See also: Our complete Coachella coverage
By the third day of Coachella's second weekend -- the sixth and final day of this year's festival -- folks had more or less learned to ignore the dust and the heat. Here are our intrepid writers' favorite things about the final hours of the 2012 event.
Fucking Snoop Dogg and Dr. Dre
Yeah, the show was exactly the same as last week's, down to the banter. But damn if we wouldn't watch that performance every Sunday night for the rest of the year, craptastic hologram and all. Perhaps most impressive was the lack of a backing track; even awkward, clunky old Dr. Dre was performing all of his rhymes live without a net. The cameos were plenty, and everyone made their songs count, from Wiz Khalifia to an undernourished Kurupt to a dreamy-and-shirtless 50 Cent to Eminem, who in his capri pants looked about as masculine as our baby yoga instructor. It was two decades of G-funk hits, surrounded by your best underdressed homies in the desert; call it the most fun you can have with your clothes off. -Ben Westhoff
Santigold's Party Atmospherics
Taking a beating from the sun was worth it to experience Santigold's set in the (uncovered) main stage area. Not only was she accompanied by robot-like back up dancers, she invited a bunch of fans up with her onto the stage to create a sweet mid-day dance party. Though security looked utterly confused, they let it commence and seemed won over in the end. --Gabriel Ryan
"Usually sequels aren't better than the first original," Hives singer Howlin' Pelle Almqvist said yesterday, referring to their second Coachella performance. "But we're going to change that!" And lo and behold, they did. The tuxedo-clad Swedes had the crowd at their mercy, blitzing through a thunderous 45 minute set that included songs from across their catalog. Almqvist worked the crowd like Geppetto; making them scream and even directing the entire front stage area to lay down on their backs to look at the sky. "We actually played here in 2003, so this would be final chapter in the trilogy," the singer said. "But we should play every year!" No doubt. --Daniel Kohn
Beirut brought an old world feel to Coachella yesterday. His trumpet and accordion-driven tunes made us feel as if we were vacationing in Paris or Bratislava when in reality we were being pushed up against a railing, getting cozy with sweaty strangers while the ground smelled of wet hay. His set list included all of his whimsical hits and a peppering of his best newer songs. A truly romantic performance, fit for picnic blankets and wine or a waltz with your significant other. -Taylor Hamby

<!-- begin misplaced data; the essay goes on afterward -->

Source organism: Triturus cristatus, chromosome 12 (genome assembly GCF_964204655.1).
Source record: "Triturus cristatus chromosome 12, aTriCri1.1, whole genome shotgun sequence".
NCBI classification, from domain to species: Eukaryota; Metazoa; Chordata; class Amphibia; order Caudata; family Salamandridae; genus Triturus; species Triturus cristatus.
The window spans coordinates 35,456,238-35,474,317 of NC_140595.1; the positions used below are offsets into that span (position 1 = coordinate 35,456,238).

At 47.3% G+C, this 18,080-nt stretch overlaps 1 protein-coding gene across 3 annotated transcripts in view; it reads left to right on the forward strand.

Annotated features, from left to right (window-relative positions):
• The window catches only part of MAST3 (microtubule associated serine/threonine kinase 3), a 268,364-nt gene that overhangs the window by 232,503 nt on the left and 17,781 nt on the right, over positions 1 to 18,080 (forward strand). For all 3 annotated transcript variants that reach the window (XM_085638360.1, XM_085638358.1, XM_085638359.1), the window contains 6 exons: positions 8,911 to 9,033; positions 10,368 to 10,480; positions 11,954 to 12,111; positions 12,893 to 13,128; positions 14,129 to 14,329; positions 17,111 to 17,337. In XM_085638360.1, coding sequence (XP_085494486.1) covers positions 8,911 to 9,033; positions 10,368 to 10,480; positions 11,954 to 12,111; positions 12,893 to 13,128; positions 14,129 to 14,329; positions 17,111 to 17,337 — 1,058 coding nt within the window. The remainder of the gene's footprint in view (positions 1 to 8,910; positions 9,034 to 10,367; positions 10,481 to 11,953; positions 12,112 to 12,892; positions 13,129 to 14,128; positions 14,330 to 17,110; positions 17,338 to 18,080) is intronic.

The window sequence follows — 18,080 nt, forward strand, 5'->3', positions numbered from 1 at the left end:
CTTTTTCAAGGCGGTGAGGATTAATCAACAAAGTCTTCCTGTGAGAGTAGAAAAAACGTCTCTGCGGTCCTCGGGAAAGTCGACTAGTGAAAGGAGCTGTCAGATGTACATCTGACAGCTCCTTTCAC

Snoop Dogg and Dr. Dre's Awesomely Cheesy Graphics
The Tupac hologram was back last night, and again it looked almost exactly like a video game character. We were wondering: couldn't Snoop and Dr. Dre have thrown in a couple little surprises for us second weekenders? Or at least switched out any other song for "I Need a Doctor"? One thing we appreciated, however, was the '80s-style computer class-designed graphics that were projected on the screen behind them as they performed, including low-riders with hydraulics and some kind of Tetris-like Rastafarian thing. It's as if the entire production budget were spent on the hologram, and somebody was like, "Well, one of the kids in Snoop's football league is pretty good with computer stuff; why not let him do them?" --Rebecca Haithcoat
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First Aid Kit
Swedish sisters Johanna and Klara Soderberg, otherwise known as First Aid Kit, set out to conquer the Gobi tent at Coachella with nothing more than a guitar, a keyboard, and their powerful vocal chords. After the first two songs of their set, the tent surrendered. It was hard not to in the face of such lovely, sharp harmonies and clever songwriting by ladies who were both born after the Berlin Wall had fallen. Clad in brightly embroidered folk dresses, the two immediately put the crowd to work as percussion -- a task that was adopted with relish. The highlight of the set was their tribute to Johnny Cash, June Carter, Emmylou Harris, and Gram Parsons entitled "Emmylou" which burned brightly in the southern California desert that Parsons loved so dearly. The set ended with an encore, which was ridiculous considering it was 3pm in the afternoon, but the people demanded more. First Aid Kit gave it to them with a triumphant closer from their latest album Lion's Roar, which had us humming, "And I'm a goddamn coward, but then again so are you" all afternoon. --Molly Bergen
See also: Our complete Coachella coverage